- Going public - going private : the case of VC-backed firms (2012)
- We investigate the decisions of listed firms to go private once again. We start by revealing that while a significant number of firms which go public is VC-backed, an overproportional share of these VC-backed firms go private later on (they stay on the exchange for an average of 8.5 years). We interpret this very robust pattern such that IPOs of VC-backed firms are to a large extent a temporary rather than a permanent feature of the corporate governance of these firms. We investigate various potential hypotheses why VCs actually seem to be able to bring marginal firms to the exchange by relating the going-private decisions to various characteristics of the IPO market as well as to VC characteristics. We find strong support for the certification ability of VCs: more experienced and reputable VCs are more able to bring marginal firms to public exchanges via an IPOs. These marginal firms backed-by more reputable and experienced VCs are more likely to go private later on. Hence, our analysis suggests that IPOs backed by experienced VCs are most likely to be a temporary rather than the final stage in the life of the portfolio firm. We find no support that reputable VCs underprice their IPO-exits more implying that they have no need to leave more money on the table to take the marginal firms public.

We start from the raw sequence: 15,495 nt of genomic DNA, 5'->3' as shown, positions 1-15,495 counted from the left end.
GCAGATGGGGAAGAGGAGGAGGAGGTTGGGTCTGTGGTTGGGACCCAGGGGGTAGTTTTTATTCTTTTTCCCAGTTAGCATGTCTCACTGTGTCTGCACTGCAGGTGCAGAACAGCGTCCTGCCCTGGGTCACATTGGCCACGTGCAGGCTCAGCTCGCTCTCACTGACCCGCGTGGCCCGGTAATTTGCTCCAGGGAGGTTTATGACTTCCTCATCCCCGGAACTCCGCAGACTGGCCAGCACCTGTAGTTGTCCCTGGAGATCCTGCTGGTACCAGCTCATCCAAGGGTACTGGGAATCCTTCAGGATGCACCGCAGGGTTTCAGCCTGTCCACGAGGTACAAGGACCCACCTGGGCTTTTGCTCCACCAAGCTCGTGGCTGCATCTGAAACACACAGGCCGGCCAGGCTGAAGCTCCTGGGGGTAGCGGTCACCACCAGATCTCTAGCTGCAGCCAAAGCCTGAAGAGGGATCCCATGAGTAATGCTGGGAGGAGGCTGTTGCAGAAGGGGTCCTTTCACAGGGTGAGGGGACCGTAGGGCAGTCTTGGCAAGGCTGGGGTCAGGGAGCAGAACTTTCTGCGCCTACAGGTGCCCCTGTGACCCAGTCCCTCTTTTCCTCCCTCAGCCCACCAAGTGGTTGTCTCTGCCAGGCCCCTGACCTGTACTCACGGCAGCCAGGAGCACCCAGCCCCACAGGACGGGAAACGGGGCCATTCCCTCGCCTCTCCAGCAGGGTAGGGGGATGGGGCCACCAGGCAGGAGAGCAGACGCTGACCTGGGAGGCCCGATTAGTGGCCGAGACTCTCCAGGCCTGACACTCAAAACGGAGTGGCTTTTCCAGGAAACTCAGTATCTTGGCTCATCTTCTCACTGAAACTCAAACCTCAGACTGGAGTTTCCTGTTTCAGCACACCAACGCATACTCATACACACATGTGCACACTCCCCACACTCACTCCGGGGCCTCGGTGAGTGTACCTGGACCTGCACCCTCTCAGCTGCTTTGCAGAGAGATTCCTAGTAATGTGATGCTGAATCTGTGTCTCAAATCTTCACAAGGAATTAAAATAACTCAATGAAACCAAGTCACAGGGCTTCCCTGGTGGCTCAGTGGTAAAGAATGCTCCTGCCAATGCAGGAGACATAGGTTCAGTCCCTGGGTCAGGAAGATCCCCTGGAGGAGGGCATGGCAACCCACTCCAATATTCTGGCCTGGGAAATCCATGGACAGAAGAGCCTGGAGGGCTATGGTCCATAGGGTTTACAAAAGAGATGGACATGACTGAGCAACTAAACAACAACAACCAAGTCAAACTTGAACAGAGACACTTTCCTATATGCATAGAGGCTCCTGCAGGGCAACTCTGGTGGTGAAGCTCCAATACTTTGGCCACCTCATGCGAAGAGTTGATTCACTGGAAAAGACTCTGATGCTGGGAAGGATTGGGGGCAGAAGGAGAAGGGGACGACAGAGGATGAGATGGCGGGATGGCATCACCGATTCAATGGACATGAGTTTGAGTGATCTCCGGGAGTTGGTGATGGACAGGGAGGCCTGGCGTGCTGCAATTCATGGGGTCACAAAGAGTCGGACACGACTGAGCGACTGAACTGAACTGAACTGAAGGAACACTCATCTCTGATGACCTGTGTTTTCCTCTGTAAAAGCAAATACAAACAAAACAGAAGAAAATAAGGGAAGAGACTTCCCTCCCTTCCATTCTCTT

- Basel III and CEO compensation in Banks : pay structures as a regulatory signal (2013)
- This paper proposes a new regulatory approach that implements capital requirements contingent on managerial compensation. We argue that excessive risk taking in the financial sector originates from the shareholder moral hazard created by government guarantees rather than from corporate governance failures within banks. The idea of the proposed regulation is to utilize the compensation scheme to drive a wedge between the interests of top management and shareholders to counteract shareholder risk-shifting incentives. The decisive advantage of this approach compared to existing regulation is that the regulator does not need to be able to properly measure the bank investment risk, which has been shown to be a difficult task during the 2008-2009 financial crisis.